The Daily Herald ran an Associated Press story a few days ago with this headline: “Many of the nation’s statehouses gleefully mix sex and politics.”
ALBANY, N.Y. — Of all the wisecracks heard in the marble halls of New York’s Capitol after Gov. Eliot Spitzer’s downfall in a call-girl scandal, one jest enlightened as much as it stung: Spitzer’s got to be the only guy in Albany who PAYS for sex.
It is an open secret that there is a lot of fooling around going on at the statehouse. And at other statehouses, too.
Yes, that includes the Illinois statehouse.
For many, this instantly answers the question “why is it that we see so little real leadership emanating from our side of the aisle in Springfield?”
It’s not easy to be a reformer when there are skeletons in your closet or another woman in your bedroom.
Reform means upsetting a lot of entrenched and powerful interests. It means fighting corruption and seeking to implement real change. If you’d rather not risk riling up political enemies, you forget the reform thing altogether.
Sure, you might give a good speech at a Lincoln Day dinner or say terrific things in meetings with constituents. But the idea that your behavior back at the capitol might be revealed by an opponent keeps you from any serious action. You have all the incentive you need to shut up and play nice.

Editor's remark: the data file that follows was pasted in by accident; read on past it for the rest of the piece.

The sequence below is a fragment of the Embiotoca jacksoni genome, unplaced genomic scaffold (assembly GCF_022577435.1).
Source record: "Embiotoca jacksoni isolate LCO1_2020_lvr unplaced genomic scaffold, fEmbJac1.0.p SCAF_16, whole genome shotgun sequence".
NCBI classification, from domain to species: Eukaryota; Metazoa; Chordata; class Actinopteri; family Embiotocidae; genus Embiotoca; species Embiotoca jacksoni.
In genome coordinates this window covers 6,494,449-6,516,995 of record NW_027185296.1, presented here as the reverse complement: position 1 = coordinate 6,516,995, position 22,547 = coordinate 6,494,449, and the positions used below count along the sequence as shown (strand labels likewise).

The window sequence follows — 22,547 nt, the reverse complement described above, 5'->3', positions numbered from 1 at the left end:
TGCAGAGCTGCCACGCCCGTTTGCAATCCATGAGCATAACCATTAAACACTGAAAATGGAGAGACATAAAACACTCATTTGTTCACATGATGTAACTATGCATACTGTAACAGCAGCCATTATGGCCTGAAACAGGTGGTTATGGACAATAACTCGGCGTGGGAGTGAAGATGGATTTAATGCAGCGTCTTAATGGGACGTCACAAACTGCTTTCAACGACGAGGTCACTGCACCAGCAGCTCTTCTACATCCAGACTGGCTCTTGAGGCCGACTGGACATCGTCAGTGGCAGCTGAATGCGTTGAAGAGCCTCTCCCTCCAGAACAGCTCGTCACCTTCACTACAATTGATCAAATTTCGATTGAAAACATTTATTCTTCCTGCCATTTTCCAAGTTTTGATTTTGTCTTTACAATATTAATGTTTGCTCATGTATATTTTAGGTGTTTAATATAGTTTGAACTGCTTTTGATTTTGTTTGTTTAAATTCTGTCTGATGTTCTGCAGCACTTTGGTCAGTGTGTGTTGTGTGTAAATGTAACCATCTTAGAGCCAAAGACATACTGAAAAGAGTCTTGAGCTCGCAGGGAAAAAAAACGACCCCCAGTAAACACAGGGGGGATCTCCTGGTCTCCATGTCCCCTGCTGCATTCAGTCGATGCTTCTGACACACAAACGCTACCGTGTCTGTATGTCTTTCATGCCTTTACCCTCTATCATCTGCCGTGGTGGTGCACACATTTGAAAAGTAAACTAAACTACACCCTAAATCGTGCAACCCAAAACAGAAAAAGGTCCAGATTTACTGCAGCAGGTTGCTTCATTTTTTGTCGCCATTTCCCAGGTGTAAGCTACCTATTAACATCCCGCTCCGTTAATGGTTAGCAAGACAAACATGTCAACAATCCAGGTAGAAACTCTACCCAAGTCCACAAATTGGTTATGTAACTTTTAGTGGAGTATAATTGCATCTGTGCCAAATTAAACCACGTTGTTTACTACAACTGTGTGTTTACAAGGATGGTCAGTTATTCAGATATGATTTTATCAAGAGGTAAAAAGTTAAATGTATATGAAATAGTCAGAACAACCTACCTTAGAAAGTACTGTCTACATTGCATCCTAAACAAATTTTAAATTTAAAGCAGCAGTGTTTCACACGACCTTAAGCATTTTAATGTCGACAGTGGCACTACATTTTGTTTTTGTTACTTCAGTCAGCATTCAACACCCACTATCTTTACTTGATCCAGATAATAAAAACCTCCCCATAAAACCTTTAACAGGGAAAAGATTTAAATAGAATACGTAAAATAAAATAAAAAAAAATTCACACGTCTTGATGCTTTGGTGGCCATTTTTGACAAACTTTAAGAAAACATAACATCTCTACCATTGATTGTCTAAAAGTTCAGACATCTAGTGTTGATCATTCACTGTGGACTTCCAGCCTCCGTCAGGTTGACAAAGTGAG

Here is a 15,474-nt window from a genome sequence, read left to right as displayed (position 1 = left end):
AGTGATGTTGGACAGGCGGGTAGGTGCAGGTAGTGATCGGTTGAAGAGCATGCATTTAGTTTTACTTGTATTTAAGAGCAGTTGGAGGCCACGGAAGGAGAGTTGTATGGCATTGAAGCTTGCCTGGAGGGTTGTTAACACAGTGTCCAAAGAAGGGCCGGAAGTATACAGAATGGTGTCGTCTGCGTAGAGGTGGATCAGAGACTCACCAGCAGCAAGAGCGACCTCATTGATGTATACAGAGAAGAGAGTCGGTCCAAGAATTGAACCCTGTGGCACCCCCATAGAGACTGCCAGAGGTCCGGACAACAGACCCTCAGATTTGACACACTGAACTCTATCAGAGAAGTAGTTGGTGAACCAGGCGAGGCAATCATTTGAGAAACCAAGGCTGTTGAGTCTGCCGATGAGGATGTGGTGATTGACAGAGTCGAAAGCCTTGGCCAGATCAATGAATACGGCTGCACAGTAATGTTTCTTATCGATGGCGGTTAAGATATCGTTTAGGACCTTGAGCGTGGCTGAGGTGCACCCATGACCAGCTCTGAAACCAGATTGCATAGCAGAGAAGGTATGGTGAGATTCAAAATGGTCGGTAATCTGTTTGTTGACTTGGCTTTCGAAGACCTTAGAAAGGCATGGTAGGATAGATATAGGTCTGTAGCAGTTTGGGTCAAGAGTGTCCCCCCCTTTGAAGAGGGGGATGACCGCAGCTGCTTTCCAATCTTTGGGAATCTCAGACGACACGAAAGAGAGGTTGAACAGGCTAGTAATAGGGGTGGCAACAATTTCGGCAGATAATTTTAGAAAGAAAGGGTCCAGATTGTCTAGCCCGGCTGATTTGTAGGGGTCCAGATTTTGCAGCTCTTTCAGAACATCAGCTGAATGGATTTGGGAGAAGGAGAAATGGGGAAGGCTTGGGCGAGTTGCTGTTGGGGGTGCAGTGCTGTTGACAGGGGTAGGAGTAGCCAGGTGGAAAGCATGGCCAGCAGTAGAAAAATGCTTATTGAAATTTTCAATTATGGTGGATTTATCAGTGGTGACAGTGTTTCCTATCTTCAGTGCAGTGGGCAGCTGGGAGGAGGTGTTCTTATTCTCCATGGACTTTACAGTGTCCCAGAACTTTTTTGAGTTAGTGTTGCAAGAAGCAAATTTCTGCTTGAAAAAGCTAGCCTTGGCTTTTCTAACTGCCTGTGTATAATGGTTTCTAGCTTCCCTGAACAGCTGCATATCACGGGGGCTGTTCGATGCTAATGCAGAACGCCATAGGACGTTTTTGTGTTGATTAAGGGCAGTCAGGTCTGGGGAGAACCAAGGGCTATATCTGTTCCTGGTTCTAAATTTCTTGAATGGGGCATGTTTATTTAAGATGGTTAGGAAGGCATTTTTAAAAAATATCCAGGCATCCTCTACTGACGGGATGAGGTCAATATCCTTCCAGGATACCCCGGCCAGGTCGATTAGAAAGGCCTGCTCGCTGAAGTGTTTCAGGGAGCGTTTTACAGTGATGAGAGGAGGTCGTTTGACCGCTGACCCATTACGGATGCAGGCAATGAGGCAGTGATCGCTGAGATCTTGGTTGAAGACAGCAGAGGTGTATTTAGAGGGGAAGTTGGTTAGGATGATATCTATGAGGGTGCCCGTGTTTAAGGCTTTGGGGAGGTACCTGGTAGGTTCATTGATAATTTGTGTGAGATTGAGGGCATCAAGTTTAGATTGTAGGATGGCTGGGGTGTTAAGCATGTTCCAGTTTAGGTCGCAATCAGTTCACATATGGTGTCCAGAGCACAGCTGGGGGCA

New York State’s new governor has already admitted extramarital affairs. Yes, that’s affairs, plural.
The AP story includes this:
At night, legislators, young staffers, younger interns, lobbyists and reporters mix at two or three bars just blocks from the Capitol. And there are numerous receptions, campaign stops and caucuses where lawmakers, straight and gay alike, often have many opportunities for a hookup.
Again, while the subject is Albany, it can easily be applied to Illinois.
Some people might think that reporters withholding damaging information about the sex lives powerful politicos is something that only used to happen back in the days of JFK. Think again.
In our state capital there is even a name given to one manifestation of it: “Springfield Wives.” This is where a married man has a second woman in his life who is almost considered a spouse while he’s in Springfield. In many cases discretion isn’t even required, as the culture allows for it.
A lot of Illinois voters might be surprised to see how some of their elected officials behave, and what kind of activities are tolerated in their state capital. Actually, this type of corruption fits in nicely with all the other kinds of dishonesty. In a city where billions of dollars are wasted on an annual basis, who cares about a little sex?
With Eliot Spitzer’s fall in New York there is an opportunity for some intrepid and courageous reporter to finally shine some light on what goes on here in Illinois. The political careers that would be ruined aren’t worth much anyway.